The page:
Client is appointee for their adult child who was receiving UC due to LCFWRA. As well as being the DWP appointee, they also manage his Direct Payments, paid through the local authority, that are used to pay for his care workers and other care related items. These Direct Payments are paid into a separate bank account used solely for the purpose of receiving the Direct Payments and making payments in accordance with his care plan. The client has received a letter from UC that states “You will not get Universal Credit. You have too much capital.” The letter goes on to say that “Capital is money available to you from things like savings, a property that isn’t your main home, a trust fund or stocks and shares.”
I had earlier conversations and email correspondence with a DWP compliance officer who asked the client to provide all her bank statements going back several years. The DWP accepted that Direct Payments couldn’t be counted as income, however they do appear to be considering the unused Direct Payments to be available to the client, from the “second assessment period after the assessment period the payments become capital”. I’ve only been told this indirectly, not from the person who was making that decision, so until we’ve had a MR response which gives a written explanation we’re not really sure how this decision has been arrived at. In this case, the balance of the account is likely to be above £16,000 every month because a large amount is needed to pay the wage bill for the care workers. So, I’m also expecting a further letter to say the claim ended two years ago and there’s been an overpayment.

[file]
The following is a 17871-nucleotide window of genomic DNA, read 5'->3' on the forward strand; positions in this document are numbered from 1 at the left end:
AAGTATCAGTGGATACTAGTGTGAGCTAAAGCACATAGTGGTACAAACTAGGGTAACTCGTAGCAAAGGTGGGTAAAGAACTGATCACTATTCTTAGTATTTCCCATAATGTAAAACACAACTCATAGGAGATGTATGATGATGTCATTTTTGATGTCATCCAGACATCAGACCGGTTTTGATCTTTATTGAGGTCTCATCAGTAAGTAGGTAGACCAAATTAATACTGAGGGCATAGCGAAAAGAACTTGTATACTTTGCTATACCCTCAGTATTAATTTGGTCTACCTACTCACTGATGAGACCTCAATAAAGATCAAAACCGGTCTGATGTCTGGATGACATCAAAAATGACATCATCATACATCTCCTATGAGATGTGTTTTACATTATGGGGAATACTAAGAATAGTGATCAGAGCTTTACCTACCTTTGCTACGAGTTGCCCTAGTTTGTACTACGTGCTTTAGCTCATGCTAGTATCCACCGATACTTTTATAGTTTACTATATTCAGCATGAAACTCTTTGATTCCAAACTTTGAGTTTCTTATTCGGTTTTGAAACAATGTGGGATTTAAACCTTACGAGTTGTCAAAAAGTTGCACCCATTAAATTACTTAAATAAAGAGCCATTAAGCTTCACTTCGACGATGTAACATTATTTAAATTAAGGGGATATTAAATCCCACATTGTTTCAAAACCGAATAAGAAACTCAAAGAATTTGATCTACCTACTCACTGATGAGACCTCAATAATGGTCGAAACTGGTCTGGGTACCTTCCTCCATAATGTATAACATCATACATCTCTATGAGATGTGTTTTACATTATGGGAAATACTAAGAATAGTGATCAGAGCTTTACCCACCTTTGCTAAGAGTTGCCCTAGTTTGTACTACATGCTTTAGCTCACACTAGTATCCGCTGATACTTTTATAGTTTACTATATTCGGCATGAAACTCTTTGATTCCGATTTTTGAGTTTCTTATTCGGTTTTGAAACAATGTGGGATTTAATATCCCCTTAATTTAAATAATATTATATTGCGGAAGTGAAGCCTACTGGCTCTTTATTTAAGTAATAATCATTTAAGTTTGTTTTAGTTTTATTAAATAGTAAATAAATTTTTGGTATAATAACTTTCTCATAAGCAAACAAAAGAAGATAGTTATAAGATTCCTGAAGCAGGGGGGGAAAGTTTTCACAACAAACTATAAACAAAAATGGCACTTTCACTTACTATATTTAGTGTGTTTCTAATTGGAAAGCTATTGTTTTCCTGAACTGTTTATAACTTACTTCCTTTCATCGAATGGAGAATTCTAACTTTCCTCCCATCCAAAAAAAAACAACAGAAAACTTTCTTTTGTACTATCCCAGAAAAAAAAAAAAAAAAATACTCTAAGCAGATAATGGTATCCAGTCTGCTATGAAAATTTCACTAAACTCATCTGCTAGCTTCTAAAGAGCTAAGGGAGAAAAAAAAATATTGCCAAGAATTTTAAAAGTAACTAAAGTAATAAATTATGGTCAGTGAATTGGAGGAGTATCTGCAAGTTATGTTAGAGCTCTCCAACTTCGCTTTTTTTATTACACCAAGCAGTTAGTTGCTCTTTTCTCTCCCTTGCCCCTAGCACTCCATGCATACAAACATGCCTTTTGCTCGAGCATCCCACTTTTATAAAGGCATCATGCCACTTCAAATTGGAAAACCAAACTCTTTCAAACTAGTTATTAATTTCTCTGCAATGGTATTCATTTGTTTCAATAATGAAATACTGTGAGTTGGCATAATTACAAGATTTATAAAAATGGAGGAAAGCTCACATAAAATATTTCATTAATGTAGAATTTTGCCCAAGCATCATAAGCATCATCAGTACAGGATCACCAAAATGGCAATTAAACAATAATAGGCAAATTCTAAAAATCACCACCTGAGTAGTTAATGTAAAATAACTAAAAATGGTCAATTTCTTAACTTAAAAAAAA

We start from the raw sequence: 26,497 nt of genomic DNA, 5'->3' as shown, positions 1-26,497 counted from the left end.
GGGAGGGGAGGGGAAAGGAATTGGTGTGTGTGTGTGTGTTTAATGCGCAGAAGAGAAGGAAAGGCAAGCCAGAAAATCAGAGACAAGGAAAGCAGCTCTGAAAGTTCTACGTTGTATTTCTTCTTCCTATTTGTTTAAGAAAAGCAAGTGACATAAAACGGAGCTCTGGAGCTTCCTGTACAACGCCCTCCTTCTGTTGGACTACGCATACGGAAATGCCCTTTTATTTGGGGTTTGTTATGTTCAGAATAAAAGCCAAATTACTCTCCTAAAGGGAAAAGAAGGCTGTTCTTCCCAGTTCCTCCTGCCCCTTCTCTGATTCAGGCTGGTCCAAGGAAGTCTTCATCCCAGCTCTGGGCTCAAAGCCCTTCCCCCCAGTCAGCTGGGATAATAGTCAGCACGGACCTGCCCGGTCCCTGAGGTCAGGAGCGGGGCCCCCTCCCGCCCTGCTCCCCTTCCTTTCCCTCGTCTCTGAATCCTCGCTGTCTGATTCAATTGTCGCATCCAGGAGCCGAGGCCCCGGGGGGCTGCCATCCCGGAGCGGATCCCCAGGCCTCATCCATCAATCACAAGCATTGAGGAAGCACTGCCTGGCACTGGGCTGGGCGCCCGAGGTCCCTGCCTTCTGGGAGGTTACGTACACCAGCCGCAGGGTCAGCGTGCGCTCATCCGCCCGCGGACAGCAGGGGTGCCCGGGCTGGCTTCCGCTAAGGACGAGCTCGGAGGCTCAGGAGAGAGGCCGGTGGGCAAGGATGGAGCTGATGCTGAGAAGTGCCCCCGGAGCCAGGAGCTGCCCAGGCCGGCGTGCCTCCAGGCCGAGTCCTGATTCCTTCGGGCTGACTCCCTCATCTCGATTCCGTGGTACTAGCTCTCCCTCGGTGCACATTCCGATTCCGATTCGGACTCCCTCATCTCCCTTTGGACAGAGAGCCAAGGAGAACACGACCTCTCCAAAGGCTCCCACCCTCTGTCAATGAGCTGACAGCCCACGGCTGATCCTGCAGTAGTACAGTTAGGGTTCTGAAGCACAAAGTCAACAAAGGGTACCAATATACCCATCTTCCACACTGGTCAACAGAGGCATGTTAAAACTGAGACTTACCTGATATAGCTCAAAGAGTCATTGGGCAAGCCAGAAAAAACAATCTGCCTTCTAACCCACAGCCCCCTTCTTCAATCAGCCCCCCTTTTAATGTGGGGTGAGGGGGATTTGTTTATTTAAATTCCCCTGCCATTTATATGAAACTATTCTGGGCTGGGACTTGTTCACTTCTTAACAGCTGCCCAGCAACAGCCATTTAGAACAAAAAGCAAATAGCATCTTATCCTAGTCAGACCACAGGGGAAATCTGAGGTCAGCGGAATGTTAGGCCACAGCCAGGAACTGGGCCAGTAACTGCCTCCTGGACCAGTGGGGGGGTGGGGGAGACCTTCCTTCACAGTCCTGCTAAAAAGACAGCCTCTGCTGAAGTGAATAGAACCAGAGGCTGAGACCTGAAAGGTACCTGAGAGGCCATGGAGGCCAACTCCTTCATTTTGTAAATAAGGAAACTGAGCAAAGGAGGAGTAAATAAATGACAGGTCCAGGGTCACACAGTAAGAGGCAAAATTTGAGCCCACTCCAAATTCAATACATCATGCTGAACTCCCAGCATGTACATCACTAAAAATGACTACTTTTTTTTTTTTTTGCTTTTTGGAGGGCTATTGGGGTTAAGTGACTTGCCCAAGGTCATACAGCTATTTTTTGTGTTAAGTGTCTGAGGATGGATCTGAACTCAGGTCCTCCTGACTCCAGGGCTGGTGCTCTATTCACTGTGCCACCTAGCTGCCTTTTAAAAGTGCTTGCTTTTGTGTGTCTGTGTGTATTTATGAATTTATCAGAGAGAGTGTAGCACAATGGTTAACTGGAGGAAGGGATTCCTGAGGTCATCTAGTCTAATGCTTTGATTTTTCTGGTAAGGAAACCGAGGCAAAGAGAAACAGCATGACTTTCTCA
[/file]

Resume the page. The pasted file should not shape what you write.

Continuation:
I need the DWP to explain how they can say Direct Payments aren’t counted as income for UC but any unspent payments (that will either be used to pay for care later or be refunded to the local authority following audit) can be classed as “available” to the client and therefore be counted as their capital.
Has anyone come across this scenario before, either with UC or a legacy benefit? If this is problem with DWP UC policy clashing with DHSC policy, as has been suggested to me as the reason, then this could affect any working age disabled people who claim UC and receive large Direct Payments to make their own care arrangements.
The specific case where this has first come up is actually a personal health budget which we operate on behalf of our CCG – but the principles would apply equally to any direct payment for someone with complex needs and an expensive care plan.